Vertical lifts are designed to carry wheelchair users when an elevator isn’t an option. But have you ever thought what might happen if they’re out of service?
Some of the vertical lifts are outdoors and out in the elements, and as one local woman discovered, they can be unreliable and even dangerous.
“I hate it every time,” Beryl Neurman said.
Neurman has good reason to fear this towering vertical lift.
“When I landed, it was like a jolt,” she said. “It kept going faster and faster.”
In May, it dropped Neurman and her wheelchair 10 feet to the ground.
Vertical lifts are the only way wheelchair users can avoid stairs and access some businesses.
“My fall from one of these things really has scared me every time I have to get in one, but I can’t avoid them,” she said.
Neurman was not seriously injured and the lift was shut down for repairs but those took 10 weeks.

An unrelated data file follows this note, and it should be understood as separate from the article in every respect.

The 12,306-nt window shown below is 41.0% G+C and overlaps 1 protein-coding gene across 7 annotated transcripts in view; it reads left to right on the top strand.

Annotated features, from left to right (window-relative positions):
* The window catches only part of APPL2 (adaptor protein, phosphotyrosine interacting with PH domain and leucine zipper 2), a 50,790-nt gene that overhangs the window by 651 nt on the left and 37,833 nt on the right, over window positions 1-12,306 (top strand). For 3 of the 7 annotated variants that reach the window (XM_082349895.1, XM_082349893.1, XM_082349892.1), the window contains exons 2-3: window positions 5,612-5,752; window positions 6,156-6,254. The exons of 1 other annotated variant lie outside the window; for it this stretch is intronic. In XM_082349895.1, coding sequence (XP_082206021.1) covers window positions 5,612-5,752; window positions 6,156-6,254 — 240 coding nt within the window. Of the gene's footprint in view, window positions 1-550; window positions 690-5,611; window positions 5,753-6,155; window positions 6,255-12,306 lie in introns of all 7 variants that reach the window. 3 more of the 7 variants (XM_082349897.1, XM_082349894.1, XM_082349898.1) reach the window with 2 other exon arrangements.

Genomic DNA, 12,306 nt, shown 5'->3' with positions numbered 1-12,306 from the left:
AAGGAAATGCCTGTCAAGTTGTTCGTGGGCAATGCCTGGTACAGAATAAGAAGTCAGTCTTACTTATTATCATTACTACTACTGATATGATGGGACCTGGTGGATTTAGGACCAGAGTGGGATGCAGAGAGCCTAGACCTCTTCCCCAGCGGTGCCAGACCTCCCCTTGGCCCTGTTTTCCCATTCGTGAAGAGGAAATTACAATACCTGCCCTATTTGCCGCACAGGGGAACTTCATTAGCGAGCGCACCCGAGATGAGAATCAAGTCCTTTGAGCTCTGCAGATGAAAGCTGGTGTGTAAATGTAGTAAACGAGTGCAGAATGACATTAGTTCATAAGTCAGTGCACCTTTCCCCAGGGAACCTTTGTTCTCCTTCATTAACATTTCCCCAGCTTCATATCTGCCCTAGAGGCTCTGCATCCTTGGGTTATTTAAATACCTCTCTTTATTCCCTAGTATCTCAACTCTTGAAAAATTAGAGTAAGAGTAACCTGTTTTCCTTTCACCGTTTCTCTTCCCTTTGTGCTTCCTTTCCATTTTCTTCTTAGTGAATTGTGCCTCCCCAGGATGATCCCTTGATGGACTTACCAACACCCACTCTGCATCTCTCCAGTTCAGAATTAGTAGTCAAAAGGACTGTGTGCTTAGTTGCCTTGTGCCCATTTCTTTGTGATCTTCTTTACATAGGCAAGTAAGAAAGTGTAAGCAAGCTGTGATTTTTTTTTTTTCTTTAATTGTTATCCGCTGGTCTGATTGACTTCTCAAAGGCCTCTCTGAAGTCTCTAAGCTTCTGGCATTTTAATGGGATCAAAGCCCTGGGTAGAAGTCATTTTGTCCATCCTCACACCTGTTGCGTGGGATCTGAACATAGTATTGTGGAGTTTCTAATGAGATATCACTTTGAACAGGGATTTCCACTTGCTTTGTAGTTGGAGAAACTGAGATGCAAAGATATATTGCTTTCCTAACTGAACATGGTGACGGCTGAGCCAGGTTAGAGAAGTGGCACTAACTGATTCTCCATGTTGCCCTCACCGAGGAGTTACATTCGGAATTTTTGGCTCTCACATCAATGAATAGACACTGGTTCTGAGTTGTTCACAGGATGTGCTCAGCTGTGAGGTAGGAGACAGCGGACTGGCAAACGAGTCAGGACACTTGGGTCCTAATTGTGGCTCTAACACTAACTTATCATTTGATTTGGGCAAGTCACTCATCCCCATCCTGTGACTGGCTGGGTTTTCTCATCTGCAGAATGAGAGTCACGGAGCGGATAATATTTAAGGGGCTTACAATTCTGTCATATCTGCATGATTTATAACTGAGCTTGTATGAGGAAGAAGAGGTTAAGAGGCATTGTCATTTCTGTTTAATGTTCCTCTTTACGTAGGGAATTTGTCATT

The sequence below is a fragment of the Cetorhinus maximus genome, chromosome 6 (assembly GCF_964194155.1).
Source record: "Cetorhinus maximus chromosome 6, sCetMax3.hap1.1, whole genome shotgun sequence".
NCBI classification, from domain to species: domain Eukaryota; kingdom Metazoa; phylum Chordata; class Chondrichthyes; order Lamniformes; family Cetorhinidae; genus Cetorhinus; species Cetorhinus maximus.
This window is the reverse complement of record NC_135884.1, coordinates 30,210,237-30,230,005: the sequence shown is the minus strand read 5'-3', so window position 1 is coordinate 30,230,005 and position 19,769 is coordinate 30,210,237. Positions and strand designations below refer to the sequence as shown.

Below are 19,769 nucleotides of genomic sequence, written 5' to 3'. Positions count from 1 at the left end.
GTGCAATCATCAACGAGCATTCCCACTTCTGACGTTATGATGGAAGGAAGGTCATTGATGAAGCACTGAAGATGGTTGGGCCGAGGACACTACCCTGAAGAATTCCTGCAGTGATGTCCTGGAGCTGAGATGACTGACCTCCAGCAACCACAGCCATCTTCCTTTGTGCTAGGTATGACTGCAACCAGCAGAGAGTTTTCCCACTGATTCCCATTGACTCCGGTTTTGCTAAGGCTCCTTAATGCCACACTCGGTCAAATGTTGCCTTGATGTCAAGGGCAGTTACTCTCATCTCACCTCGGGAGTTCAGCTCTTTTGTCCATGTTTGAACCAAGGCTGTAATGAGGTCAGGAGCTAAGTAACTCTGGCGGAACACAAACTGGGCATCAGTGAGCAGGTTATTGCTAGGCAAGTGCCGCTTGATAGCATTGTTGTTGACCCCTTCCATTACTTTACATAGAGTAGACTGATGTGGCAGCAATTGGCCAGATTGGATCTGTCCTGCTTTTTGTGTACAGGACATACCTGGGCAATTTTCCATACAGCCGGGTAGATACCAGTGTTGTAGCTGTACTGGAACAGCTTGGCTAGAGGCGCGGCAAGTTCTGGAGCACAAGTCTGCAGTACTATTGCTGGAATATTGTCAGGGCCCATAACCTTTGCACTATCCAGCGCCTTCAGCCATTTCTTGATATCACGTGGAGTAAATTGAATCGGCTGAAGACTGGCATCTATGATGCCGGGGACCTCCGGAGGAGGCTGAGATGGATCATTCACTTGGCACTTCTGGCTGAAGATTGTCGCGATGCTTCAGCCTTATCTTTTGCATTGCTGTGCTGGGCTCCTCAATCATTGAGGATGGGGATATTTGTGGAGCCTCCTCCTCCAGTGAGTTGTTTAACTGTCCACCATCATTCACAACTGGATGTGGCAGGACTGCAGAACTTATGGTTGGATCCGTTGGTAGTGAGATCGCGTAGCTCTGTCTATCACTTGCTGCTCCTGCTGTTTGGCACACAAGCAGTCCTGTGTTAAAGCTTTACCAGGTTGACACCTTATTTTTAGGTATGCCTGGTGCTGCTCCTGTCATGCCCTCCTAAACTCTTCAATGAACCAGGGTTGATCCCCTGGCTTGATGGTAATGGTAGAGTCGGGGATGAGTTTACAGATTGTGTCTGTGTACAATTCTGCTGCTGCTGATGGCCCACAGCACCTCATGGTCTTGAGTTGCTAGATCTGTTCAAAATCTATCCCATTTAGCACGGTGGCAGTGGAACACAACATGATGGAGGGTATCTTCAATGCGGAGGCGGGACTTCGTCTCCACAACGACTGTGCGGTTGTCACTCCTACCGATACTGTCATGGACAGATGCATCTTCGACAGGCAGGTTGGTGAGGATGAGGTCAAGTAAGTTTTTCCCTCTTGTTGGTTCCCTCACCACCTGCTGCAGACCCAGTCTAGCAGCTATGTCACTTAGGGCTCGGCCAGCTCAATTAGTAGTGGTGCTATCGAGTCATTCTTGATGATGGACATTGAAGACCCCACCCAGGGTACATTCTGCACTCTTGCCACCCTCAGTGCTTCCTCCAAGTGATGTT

“Every time it makes a noise or shakes, that’s when the residual terror comes back,” she said. “Like what’s going to happen this time?”
Months earlier, she was trapped inside the lift when it inexplicably stopped working.
Emergency responders carefully had to extract Neurman and her 375-pound wheelchair.
“I’m lucky today because there’s no one in the parking spot right next to the lift,” she said.
If a car parks next to the lift, Neurman is stuck until it drives away.
Publicly owned lifts are inspected every year by the state. Those that are privately owned are supposed to be checked out on an annual basis as well.